Yesterday I was chatting with my friend Zack, one of the co-founders of College Finance 101. This being buyback season, the conversation jumped to the topic of textbooks and the seemingly weird world of book-buyback.

During our chat, Zack told me that he’d finished an exam earlier in the day and when he went to sell back the main textbook used for the course, the campus bookstore wasn’t buying it. While this was a disappointment, the part that added insult to injury was that a friend of Zack’s who had taken the same class and used the same book, was able to sell hers (for a tidy sum of $75 no less) just a few days ago. When Zack mentioned this to the bookstore employee, Zack was told that a new edition of the textbook was expected soon and that his friend had been able to sell her book back because hers wasn’t considered an old edition at the time. What a difference a few days makes!

In addition to this story being all too true, it’s all too common. That said, let’s look at what’s at work here and why it often seems so confusing and frustrating. As we discussed in our most recent blog entry, “Selling Back Books: A Few Simple Rules,” the textbook market behaves as all markets do, namely with sensitivity to supply and demand. Those factors are in constant flux and subject to external forces (kinda like the news of the new edition that popped up in between the time that Zack went to sell his book back and got denied and the time when his friend sold hers for $75). It’s pretty hard to tell what really happened to Zack. Sure, new editions do crop up and render older editions obsolete or less valuable, but chances are also good that the bookstore maxed out on demand and didn’t need Zack’s copy. And honestly, the confusing reasons don’t much matter when Zack’s still left with a book he doesn’t need and his friend has cash instead.

So what do you need to know to improve your chances for being able to sell your books back and get the best prices for them? It’s crazy-simple actually: sell your books ASAP because the longer you wait, the greater the chances of demand being met and/or a new edition appearing, both of which will put the kibosh on your opportunity to turn books into bucks. Also remember that you have options beyond the campus bookstore; in fact, using the Selling Tools, there’s a whole marketplace at your fingertips, a marketplace with an entirely different supply-and-demand spectrum not to mention buyers who are willing to make due with an edition that’s not the very latest.

And hey, I almost forgot! While we’re talking about buyback, we want to hear more from you! Got a buyback tale to tell? A horror story? An awesome experience? Words of wisdom for your fellow students? Let us know and if we feature your story, we’ll throw a $25 gift card your way.


Buyback time has arrived and to help you get the most for your unwanted books, we’re taking a moment to loop you in on a few rules that will help you sell books quickly and for the best rates going. As buyback is time sensitive, let’s keep this short and to the point.

Sell your books as early as possible, preferably before everyone else in your class does. Why? Simple supply and demand. If 75 copies of a book are needed for next term, and you’re the 76th person to try to sell that book back, you’ll get much less (if anything) because demand has already been reached and there’s no need for any more supply. It pays to hustle.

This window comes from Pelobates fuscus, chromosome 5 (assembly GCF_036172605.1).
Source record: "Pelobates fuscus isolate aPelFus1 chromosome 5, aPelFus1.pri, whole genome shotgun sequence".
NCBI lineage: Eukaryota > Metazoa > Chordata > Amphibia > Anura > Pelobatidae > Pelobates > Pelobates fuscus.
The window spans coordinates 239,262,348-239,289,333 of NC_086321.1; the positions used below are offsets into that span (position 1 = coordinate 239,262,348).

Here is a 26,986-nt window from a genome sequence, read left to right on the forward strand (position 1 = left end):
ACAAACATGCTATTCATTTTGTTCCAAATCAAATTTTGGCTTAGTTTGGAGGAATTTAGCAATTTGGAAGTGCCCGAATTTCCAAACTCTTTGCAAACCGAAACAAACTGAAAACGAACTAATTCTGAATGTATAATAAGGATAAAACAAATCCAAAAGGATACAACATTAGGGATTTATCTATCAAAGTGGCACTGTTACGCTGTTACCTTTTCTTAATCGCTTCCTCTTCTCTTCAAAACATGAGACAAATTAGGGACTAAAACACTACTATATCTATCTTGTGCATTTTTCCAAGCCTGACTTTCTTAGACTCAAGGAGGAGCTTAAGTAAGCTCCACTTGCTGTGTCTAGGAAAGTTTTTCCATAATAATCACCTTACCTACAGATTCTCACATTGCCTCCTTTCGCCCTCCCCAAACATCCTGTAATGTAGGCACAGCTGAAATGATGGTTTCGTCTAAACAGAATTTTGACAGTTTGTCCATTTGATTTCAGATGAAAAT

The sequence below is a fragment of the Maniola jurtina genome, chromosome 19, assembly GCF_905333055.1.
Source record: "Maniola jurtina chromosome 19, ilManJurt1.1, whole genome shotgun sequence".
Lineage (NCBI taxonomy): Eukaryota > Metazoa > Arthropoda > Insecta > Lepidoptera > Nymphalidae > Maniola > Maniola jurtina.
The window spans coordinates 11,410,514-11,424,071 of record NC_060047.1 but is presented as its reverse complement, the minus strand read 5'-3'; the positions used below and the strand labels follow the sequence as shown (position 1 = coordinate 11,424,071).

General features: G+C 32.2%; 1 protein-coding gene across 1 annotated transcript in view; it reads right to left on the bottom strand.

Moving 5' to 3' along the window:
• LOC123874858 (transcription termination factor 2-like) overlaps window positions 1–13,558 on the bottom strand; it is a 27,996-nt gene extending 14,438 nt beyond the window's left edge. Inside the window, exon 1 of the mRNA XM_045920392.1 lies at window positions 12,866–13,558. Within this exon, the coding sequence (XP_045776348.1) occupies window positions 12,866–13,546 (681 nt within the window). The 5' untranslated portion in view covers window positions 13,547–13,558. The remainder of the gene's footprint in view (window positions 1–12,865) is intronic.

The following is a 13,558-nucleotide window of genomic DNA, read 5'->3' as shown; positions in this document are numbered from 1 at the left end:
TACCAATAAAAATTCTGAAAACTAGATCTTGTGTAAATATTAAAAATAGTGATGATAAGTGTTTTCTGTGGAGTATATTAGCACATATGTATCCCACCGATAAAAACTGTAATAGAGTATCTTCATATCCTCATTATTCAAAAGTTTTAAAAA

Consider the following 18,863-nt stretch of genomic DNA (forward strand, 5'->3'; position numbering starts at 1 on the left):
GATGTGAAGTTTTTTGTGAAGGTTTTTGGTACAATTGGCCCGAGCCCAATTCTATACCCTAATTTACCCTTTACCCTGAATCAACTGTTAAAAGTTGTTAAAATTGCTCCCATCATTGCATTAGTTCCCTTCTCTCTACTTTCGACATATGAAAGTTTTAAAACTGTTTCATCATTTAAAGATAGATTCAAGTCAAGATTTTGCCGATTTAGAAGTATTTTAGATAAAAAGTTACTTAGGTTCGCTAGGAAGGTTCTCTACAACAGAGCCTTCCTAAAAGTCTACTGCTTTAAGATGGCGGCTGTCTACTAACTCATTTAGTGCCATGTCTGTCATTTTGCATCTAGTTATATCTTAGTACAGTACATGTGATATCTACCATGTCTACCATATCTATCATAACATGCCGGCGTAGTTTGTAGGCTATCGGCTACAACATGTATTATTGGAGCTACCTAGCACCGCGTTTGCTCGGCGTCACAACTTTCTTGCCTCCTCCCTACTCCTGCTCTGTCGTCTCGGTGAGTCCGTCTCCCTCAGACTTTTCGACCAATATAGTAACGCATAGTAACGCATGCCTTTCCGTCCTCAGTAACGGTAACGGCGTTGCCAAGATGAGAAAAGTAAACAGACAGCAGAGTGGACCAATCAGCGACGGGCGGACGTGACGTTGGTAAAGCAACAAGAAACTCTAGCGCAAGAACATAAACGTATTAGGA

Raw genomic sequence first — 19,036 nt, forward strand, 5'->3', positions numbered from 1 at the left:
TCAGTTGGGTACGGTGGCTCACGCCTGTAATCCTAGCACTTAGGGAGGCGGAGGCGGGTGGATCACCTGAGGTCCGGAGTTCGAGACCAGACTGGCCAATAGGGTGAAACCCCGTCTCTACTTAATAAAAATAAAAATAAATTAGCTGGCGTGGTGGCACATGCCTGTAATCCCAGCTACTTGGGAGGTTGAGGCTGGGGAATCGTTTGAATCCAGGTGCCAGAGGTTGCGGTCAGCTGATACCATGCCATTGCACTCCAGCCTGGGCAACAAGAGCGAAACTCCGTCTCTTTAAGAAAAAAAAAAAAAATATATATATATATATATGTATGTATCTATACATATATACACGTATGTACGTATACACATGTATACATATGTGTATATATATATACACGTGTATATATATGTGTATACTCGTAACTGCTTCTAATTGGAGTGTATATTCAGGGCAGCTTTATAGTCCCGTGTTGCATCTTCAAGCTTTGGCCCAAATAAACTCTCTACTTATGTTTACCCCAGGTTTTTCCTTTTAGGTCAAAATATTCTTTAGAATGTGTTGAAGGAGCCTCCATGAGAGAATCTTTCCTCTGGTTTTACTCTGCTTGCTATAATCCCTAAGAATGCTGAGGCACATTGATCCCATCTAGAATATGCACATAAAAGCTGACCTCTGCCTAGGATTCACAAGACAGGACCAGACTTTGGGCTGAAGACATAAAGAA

Just as many students buy their books from sources other than the bookstore, so do many students sell their books elsewhere. In fact, there’s an entire virtual marketplace at your fingertips using the Buyback Comparison Tool. For each ISBN you enter, you’ll see a list of buyers currently seeking your book, how much they’re willing to pay, and the terms of the sale. If you can’t find demand for your book there, try selling it on a site like Facebook or Craig’s List. This takes a little more effort and patience, but in doing it, you might be able to keep the deal local and bypass any packing and shipping. It’s also a win-win opportunity for both buyer and seller because there’s no middleman taking a cut.

Say you’ve entered an ISBN into the Buyback Comparison Tool. There’s a buyer who’ll pay $26 for it, but you think you should get at least $32 for the book. Know that if you hold out, you could lose the chance to sell it entirely, plus the longer you wait, the longer you go without the sure cash in hand. Is losing that chance (and not having cash now) really worth $6? Know your thresholds in advance but also be flexible. Don’t blow a deal over small change. And keep in mind RULE #1, which says that the longer you hold, the less you’ll get.

The reality is that no matter how in demand and how good of condition your book is in, the buyback value is never going to be more than half of the price that the book sold for as brand new. That said, a book with a shelf price of $100 is going to max out — best-case scenario — for a buyback of $50. Max. Now this isn’t too shabby by any means, and it’s actually pretty sweet if you happened to buy the book used for $75, but remember that the half-rule by no means applies to every book. So when we say keep it real, we’re talking about your expectations and not freaking out when that same book that cost $100 at the beginning of the term fetches a value of $20 (or maybe even less given the demand) at buyback. Also remember that when you agree to sell your book, it’s on you to make that happen per your agreement with the buyer, so don’t forget to factor in shipping costs and a trip to the post office.